Tuesday, January 20, 2009

Oily to bed; Oily to rise

This is a little off what I usually post about but as I used to be in the oil business as an exploration geologist i still watch the industry a bit.

What frankly has me stumped however is the fact that despite the price slump to below $33.00 a barrel and more inventory and supply than before, gasoline prices have gone up. When it was around $44.00 a barrel I purchased gas for $1.29 a gallon, it is now $1.63 a gallon at the same station, which had been $1.69 a gallon on Friday.

Why? It sure doesn't seem like simple supply and demand economics at work, does it? maybe a stronger dollar value accounts for this?

Crude Oil Falls Below $33 a Barrel on Dollar, Contract Expiry
By Grant Smith

(Bloomberg) -- Crude oil fell below $33 a barrel in New York as the strengthening dollar reduced the appeal of commodity investments at a time when demand is declining and stockpiles are rising.

At Cushing, Oklahoma, where the benchmark oil for New York futures is stored, inventories have climbed to 33 million barrels, the highest since records started four years ago. The February contract will cease trading today, so traders have to sell futures or accept the barrels at a time of falling demand.

“Traders are rolling over to the next month to avoid delivery and the dollar is rallying,” said Andrey Kryuchenkov, an analyst with VTB Capital in London. “All this against a background of falling demand and easing geopolitical tensions.”

Crude oil for February delivery fell to $32.70, down 10.4 percent from last week’s close and the lowest since Dec. 19, on the New York Mercantile Exchange today. The contract traded at $34.40 a barrel at 12:16 p.m. London time.

Floor trading was closed for the Martin Luther King Jr. holiday yesterday. Trades then will be booked today for settlement. The more-actively traded March contract was at $40.40, down 5.1 percent.

The U.S. dollar climbed as high as $1.2921 against the euro, the strongest since Dec. 10, and traded for $1.2965 as of 11:50 a.m. London time. Gains in the U.S. currency diminish the appeal of dollar-priced commodities used to hedge against inflation.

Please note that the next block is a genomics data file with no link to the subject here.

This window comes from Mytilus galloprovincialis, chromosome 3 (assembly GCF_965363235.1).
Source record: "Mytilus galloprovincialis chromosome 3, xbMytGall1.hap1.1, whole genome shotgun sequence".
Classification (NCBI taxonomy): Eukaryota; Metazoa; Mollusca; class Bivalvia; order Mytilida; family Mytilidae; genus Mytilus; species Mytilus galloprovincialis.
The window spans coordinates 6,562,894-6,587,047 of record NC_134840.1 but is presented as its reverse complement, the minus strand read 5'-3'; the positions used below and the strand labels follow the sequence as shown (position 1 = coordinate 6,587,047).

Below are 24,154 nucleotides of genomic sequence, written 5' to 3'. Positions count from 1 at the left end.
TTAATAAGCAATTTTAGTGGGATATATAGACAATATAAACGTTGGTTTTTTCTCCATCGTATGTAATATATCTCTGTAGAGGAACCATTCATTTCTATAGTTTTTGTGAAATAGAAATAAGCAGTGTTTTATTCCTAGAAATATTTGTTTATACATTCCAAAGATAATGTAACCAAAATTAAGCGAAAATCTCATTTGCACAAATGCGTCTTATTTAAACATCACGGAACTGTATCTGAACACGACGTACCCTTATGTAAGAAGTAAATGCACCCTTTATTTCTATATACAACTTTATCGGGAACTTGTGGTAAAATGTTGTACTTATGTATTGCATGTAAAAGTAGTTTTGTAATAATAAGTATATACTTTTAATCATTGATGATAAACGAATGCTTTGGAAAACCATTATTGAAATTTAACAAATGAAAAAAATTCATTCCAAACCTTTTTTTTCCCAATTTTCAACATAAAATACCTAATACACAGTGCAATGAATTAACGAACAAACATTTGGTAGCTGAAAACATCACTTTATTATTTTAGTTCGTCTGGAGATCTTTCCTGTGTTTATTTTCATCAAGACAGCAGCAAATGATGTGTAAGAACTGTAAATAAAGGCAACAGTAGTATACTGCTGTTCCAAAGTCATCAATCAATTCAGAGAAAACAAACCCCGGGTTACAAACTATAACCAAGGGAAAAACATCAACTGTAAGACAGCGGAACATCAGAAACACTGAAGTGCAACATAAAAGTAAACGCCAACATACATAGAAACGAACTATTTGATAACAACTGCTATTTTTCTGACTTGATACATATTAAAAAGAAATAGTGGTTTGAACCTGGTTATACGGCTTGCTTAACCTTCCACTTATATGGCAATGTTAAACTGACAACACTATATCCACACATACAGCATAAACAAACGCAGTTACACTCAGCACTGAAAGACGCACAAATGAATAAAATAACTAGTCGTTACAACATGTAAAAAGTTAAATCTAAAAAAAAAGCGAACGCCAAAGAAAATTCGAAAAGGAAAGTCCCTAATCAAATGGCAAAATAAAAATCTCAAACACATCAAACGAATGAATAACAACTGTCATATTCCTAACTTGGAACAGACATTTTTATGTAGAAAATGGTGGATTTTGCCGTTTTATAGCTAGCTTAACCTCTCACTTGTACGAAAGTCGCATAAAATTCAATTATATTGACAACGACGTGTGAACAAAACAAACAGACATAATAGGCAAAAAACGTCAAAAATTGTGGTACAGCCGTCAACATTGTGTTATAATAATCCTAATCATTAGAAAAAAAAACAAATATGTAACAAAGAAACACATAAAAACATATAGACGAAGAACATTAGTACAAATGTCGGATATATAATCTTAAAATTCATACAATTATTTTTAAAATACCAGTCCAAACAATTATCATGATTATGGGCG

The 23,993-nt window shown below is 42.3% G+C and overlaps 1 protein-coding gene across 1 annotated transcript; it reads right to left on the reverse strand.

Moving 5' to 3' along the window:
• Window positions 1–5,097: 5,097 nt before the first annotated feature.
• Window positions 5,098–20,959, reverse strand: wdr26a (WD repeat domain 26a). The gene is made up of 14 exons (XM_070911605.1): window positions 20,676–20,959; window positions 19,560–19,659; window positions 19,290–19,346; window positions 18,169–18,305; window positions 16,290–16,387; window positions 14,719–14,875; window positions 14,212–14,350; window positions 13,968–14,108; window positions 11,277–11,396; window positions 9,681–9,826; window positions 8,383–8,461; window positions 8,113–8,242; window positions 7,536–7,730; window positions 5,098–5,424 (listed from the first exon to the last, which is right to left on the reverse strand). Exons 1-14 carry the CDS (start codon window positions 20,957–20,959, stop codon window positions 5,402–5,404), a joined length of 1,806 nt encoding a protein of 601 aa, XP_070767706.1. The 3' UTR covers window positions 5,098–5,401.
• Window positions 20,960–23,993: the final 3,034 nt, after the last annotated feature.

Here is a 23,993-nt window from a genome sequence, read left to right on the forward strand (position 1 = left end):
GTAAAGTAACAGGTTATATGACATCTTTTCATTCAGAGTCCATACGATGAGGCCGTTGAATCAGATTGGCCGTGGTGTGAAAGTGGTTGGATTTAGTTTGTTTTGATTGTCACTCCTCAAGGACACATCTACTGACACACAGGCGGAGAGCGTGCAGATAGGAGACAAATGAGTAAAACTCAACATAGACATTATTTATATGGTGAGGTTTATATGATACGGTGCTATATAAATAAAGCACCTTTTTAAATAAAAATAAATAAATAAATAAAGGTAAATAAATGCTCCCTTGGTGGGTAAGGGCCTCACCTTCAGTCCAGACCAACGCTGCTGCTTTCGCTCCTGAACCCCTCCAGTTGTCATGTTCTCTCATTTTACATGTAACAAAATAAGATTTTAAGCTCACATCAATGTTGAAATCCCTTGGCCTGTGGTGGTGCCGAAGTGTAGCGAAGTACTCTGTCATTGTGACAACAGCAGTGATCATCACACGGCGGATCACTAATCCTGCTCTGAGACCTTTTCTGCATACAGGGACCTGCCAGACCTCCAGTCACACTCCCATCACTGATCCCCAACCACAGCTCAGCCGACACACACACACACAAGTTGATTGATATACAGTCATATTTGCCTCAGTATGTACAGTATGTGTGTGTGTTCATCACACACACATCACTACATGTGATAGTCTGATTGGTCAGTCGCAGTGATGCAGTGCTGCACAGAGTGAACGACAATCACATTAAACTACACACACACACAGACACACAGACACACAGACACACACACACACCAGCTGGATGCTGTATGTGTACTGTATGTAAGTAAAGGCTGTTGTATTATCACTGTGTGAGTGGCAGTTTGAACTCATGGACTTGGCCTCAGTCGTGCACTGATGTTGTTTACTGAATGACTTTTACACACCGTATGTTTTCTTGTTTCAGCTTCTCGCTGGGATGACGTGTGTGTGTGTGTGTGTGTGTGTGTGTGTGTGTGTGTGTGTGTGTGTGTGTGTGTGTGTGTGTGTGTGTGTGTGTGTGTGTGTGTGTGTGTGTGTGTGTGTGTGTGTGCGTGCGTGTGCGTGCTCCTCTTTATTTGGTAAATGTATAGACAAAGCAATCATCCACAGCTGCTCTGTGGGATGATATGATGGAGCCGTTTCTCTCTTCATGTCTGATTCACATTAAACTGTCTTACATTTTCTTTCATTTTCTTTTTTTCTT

‘Weak Sentiment’

“We’re seeing the dollar stronger again and weak demand is still dominating,” said Hannes Loacker, an analyst at Raiffeisen Zentralbank Oesterreich in Vienna. “As long as the market ignores the supply side, we’ll have weak sentiment.”

The U.K. government said yesterday it will spend an extra 100 billion pounds ($142 billion) to support the nation’s banks, a second lifeline in three months. The need for the latest package spurred concern that global financial crisis is worsening.

“For the next six months we’ll see awful economic data coming out, banks possibly having to be nationalized and excess inventories in the U.S.,” said Jonathan Kornafel, a director for Asia at options traders Hudson Capital Energy in Singapore. “There is really nothing that can pull this market higher.”

Brent crude oil for March settlement fell as much as $1.54, 3.5 percent, to $42.96 a barrel on London’s ICE Futures Europe exchange. It traded for $44.20 at 12:20 p.m. London time.

Russia Dispute

Russia and Ukraine signed 10-year natural-gas contracts, ending a dispute that squeezed supplies to the European Union for almost two weeks. Shipments resumed today.

Rising U.S. stockpiles and forecasts from the International Energy Agency and OPEC on declining world demand contributed to an 11 percent decline in Nymex crude last week. Prices are down 20 percent this year, after tumbling 54 percent in 2008.

Crude-oil inventories at Cushing, Oklahoma, where West Texas Intermediate traded on the Nymex is stored, climbed 2.5 percent to 33 million barrels last week, the Energy Department said this week. It was the highest since at least April 2004, when the department began keeping records for the location.